Hawaiians shuttered themselves in their homes and joined their queen in mourning as the Hawaiian flag was lowered at Iolani Palace and Hawaii was annexed as a territory of the United States.

OHA has substantial resources. It manages a group of trust assets with a net worth of $550 million, which includes a Wall Street investment portfolio of $350 million. OHA’s annual operating budget hovers around $40 million, which includes an annual payroll for 170 employees of $14 million.

OHA’s broad range of activity includes millions in grants to community non-profit organizations, education scholarships, business and home ownership loans, commercial and cultural property management, aggressive research programs, shaping state public policy development, leveraging resources in joint funded projects, creating strategic alliances with other Native Hawaiian institutions, environmental stewardship, health and social service initiatives, and native rights advocacy. One of OHA’s highest program priorities is to vigorously pursue Native Hawaiian self-determination initiatives by intensifying its political advocacy at the highest levels of the state and federal governments.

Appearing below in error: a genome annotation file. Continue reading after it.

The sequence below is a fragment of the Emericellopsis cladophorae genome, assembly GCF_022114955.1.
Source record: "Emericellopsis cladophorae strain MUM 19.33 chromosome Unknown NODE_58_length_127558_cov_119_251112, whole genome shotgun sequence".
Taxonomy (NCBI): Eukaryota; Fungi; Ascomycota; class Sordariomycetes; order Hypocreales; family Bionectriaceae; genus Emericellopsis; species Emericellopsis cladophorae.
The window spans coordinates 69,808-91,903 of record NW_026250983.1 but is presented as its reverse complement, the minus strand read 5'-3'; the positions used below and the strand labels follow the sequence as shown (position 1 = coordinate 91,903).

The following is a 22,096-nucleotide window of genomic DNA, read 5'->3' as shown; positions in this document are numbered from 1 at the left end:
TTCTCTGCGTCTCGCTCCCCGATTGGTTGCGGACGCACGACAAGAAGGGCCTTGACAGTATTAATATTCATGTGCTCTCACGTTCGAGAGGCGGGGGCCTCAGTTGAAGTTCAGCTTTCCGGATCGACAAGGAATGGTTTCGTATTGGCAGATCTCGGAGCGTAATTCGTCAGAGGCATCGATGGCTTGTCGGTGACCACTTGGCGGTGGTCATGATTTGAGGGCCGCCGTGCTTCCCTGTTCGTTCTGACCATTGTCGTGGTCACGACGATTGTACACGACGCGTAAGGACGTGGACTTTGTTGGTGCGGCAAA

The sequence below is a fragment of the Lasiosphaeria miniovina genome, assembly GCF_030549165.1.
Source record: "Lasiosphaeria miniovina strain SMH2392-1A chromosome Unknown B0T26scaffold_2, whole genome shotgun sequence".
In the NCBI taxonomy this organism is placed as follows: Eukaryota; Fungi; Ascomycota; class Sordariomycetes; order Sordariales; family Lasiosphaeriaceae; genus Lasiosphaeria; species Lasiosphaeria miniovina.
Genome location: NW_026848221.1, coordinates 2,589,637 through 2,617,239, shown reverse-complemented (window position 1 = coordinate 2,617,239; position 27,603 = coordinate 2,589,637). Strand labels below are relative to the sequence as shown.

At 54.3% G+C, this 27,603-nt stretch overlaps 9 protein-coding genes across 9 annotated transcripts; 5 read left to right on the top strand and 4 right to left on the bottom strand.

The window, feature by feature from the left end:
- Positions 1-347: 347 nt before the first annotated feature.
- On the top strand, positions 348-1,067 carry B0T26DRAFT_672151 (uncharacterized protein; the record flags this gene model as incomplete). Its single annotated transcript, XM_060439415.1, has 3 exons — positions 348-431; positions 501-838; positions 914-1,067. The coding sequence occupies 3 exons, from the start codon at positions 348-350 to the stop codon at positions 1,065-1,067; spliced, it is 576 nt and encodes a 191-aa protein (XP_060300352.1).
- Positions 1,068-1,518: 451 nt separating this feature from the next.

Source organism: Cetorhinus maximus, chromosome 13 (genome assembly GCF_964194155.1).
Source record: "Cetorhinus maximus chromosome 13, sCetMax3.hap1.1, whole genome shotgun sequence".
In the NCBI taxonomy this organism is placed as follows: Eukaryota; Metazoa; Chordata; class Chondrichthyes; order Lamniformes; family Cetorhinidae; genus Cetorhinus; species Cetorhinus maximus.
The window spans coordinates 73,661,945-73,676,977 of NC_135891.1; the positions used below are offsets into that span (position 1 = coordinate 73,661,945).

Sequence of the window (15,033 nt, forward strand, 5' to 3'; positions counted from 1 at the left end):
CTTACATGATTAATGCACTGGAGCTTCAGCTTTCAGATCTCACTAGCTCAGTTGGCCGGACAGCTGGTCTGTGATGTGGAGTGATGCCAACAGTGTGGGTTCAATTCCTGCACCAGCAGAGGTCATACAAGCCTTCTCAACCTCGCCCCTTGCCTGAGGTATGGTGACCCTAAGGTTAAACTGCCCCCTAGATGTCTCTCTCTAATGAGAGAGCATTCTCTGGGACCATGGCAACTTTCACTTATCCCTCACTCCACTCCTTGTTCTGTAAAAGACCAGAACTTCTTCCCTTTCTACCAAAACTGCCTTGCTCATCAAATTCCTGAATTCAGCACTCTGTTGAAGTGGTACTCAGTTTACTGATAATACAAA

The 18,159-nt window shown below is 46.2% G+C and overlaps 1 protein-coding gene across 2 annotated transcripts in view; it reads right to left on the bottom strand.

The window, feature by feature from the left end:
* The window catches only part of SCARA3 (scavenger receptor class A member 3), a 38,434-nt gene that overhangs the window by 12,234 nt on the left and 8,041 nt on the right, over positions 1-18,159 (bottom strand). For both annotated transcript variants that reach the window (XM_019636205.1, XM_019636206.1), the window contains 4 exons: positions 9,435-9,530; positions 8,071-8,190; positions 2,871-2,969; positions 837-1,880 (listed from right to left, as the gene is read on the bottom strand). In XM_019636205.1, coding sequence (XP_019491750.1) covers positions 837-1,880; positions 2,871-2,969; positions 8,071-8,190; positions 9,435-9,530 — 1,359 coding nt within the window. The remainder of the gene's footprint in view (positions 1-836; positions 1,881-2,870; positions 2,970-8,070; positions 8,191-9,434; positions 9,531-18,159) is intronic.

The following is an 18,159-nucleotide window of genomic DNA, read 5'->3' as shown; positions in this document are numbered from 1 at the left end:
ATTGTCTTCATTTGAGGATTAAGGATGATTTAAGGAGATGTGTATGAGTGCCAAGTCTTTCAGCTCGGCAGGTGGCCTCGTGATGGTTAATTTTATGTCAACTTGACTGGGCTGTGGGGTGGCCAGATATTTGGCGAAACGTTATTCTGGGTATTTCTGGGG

The Origins of OHA

The concept of OHA grew out of a century-long political process. OHA’s political ancestry began in 1893 when Queen Liliuokalani refused to relinquish her throne and was imprisoned during a coup d’état led by a group of American sugar planters.

The colonizing forces formed a provisional government and submitted a petition of annexation to the United States. President Grover Cleveland decried the coup-d’état, as well as the provisional government, and the annexation attempt failed. The colonizers then converted the provisional government to the Republic of Hawaii. Then, President Cleveland lost his re-election bid against William McKinley. The new president sympathized with the colonizers, and triggered a second annexation attempt.